A filmmaker puts together a bunch of old tapes he found in a basement that belonged to two students and does a documentary on them and their research on an urban legend called Peeping Tom.
Erik Kristopher Myers writes, directs, and takes to the next level a “found footage” horror on a story that we have watched before but he is doing it his way. As the late Wes Craven did in 1996 with “Scream”, Myers puts under the microscope and questions the cinematic taboos that regulate the subgenre:
- Using handheld shots, he avoids and criticises the nauseous shaky camera.
- He shows an understanding and endorses the public’s reaction towards something they don’t understand doing what Doubting Thomas did in the Bible.
- He, somehow, manages to market his film on IMDb as documentary/horror with certain characters portraying allegedly themselves.
- He adds extra layers and depth by jumping onboard himself making a film on a documentary that researches a documentary on a student project (very “Inception”).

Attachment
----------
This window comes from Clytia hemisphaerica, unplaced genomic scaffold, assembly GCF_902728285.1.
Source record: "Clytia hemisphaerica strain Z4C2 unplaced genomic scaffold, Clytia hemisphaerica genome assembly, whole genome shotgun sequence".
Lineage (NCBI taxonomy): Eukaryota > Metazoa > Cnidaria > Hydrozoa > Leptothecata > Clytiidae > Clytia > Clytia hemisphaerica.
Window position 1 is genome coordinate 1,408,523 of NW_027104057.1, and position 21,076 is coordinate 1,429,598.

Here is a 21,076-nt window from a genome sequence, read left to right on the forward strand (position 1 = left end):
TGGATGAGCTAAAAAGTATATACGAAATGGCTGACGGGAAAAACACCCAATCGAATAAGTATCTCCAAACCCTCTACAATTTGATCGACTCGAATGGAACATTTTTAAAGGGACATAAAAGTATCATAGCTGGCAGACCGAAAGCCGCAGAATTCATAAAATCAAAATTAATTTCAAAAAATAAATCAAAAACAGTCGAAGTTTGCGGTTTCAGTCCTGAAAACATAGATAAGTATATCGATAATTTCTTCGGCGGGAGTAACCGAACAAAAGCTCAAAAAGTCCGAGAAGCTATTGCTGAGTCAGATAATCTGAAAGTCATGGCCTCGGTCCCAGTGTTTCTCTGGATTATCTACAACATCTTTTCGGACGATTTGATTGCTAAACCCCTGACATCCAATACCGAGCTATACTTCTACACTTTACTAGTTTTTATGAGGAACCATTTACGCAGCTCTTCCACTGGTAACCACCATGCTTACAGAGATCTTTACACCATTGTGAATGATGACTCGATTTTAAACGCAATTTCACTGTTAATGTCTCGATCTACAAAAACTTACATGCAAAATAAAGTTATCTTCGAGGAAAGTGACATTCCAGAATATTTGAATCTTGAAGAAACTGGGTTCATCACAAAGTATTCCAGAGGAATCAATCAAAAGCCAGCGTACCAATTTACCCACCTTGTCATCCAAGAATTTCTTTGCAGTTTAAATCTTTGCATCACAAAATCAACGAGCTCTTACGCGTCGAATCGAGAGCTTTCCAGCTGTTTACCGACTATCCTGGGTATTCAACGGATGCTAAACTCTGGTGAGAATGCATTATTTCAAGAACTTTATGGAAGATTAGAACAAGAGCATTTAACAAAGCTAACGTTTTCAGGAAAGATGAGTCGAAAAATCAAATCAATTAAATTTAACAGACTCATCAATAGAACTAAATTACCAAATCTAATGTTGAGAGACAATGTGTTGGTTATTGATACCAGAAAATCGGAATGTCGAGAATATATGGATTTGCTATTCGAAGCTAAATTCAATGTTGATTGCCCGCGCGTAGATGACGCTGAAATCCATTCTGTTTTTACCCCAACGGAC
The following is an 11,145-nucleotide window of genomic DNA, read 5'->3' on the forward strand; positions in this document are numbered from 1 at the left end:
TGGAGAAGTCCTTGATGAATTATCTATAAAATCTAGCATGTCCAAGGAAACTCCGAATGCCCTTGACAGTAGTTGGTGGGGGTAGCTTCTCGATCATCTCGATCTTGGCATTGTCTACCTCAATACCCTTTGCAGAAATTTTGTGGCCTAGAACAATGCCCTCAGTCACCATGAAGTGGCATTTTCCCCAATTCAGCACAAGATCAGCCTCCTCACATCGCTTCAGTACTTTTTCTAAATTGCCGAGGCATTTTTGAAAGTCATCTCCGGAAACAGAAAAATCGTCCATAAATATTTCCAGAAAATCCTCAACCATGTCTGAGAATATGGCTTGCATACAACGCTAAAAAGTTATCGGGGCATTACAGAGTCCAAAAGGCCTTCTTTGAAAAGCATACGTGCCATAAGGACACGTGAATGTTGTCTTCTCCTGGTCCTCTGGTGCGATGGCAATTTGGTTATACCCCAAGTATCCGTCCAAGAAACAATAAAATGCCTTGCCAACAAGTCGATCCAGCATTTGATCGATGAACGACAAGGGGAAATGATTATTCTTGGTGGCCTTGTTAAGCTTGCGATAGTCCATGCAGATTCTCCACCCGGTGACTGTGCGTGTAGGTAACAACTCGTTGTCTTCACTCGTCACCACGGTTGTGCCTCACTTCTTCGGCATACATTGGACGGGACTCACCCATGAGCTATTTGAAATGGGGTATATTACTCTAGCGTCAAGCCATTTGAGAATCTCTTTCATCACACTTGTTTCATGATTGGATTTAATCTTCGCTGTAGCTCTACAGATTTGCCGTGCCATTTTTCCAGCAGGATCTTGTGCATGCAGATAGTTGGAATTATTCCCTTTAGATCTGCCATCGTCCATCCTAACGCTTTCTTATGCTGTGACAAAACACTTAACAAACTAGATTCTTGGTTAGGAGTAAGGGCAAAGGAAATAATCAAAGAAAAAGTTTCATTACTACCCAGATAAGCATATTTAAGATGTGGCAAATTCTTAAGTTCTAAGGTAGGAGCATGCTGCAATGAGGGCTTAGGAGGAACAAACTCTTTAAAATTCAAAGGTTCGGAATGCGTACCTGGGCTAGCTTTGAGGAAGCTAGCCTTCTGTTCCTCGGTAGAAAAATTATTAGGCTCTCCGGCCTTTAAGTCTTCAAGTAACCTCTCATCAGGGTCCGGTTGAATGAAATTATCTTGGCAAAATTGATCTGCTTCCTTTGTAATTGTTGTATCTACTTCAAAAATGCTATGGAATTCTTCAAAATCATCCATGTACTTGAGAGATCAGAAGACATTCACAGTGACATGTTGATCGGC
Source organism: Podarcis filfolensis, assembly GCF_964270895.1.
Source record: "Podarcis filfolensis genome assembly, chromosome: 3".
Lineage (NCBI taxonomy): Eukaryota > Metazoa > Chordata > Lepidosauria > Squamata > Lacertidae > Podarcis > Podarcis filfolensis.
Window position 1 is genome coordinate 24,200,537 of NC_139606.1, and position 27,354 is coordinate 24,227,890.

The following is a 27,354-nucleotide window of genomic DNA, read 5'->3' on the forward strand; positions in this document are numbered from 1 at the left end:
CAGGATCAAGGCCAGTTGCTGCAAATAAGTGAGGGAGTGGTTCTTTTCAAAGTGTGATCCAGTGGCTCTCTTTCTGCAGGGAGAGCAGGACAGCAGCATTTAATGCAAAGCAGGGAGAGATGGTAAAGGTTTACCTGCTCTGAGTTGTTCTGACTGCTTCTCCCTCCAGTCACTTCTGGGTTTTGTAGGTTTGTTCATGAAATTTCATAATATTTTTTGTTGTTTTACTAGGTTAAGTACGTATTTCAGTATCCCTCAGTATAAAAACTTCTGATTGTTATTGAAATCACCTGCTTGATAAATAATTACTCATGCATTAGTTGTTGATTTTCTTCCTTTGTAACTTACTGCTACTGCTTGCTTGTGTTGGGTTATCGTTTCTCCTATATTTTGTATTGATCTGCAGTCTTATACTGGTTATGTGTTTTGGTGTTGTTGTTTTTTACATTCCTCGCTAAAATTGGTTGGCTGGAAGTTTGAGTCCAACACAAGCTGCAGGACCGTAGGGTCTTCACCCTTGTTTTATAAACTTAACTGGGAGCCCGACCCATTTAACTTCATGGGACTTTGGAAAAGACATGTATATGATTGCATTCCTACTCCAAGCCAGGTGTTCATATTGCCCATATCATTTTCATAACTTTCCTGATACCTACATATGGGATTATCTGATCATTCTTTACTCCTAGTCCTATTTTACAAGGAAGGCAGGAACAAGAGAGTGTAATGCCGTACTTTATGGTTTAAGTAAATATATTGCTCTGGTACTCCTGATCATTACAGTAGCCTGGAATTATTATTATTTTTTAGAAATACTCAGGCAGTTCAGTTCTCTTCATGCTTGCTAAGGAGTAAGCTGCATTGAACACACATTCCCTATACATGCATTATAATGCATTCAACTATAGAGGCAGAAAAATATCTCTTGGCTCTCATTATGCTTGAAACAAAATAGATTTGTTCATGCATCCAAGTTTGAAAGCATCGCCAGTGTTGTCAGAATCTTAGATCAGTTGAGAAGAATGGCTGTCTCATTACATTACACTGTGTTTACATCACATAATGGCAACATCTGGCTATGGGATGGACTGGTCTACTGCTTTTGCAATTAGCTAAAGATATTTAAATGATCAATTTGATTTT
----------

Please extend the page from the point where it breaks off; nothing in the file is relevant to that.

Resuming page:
- Last but not least, among others, he interviews Matt Lake and Eduardo Sanchez; author of Weird Maryland and writer/director of Blair Witch Project respectively, deconstructing the “found footage” and urban legends.
Don’t try straight away to focus on or attack its originality. Romantic comedies (which I find appalling) are all more or less the same but people watch them. “Slasher” horrors have been out there for a lot more decades than the “found footage” ones yet people still watch them. And still “alien” films dominate the sci-fi genre. Anyway, you get the gist.
Is “Butterfly Kisses” flawless? Definitely not. Has Myers utilised his nano-budget the best possible way? Definitely yes. Also, “Blink Man” doesn’t make it to the level of other urban legends such as “Candyman”, “Boogeyman” or “Babadook” for example. All three of them got a decent budget and distribution and we can only hope that Myers started something that will get noticed by the right people who will hire him to scare the s%!% out of us in the future.
Orson Wells (on the radio), Dean Alioto, Eduardo Sanchez, Oren Peli… all of them have offered and contributed to the “found footage” horror their way. Erik Kristopher Myers takes the torch now and, I for one, look forward to watching his next film.
P.S. Panasonic DVX 100 was also the camera I was using in 2005 as a cameraman.